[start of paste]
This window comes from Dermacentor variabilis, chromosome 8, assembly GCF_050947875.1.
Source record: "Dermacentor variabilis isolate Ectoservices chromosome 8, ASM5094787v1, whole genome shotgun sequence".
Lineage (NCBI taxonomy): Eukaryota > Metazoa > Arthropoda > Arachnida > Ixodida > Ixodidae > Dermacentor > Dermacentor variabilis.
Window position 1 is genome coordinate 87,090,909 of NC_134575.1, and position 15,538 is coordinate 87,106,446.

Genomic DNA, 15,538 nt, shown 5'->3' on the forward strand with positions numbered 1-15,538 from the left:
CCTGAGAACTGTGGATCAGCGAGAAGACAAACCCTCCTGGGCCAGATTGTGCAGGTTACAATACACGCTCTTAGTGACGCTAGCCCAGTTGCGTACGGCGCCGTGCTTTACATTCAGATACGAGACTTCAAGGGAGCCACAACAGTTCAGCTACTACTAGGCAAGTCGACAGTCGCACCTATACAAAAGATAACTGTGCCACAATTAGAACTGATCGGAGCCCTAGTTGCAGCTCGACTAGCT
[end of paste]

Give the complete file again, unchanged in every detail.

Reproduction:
This window comes from Dermacentor variabilis, chromosome 8, assembly GCF_050947875.1.
Source record: "Dermacentor variabilis isolate Ectoservices chromosome 8, ASM5094787v1, whole genome shotgun sequence".
Lineage (NCBI taxonomy): Eukaryota > Metazoa > Arthropoda > Arachnida > Ixodida > Ixodidae > Dermacentor > Dermacentor variabilis.
Window position 1 is genome coordinate 87,090,909 of NC_134575.1, and position 15,538 is coordinate 87,106,446.

Genomic DNA, 15,538 nt, shown 5'->3' on the forward strand with positions numbered 1-15,538 from the left:
CCTGAGAACTGTGGATCAGCGAGAAGACAAACCCTCCTGGGCCAGATTGTGCAGGTTACAATACACGCTCTTAGTGACGCTAGCCCAGTTGCGTACGGCGCCGTGCTTTACATTCAGATACGAGACTTCAAGGGAGCCACAACAGTTCAGCTACTACTAGGCAAGTCGACAGTCGCACCTATACAAAAGATAACTGTGCCACAATTAGAACTGATCGGAGCCCTAGTTGCAGCTCGACTAGCT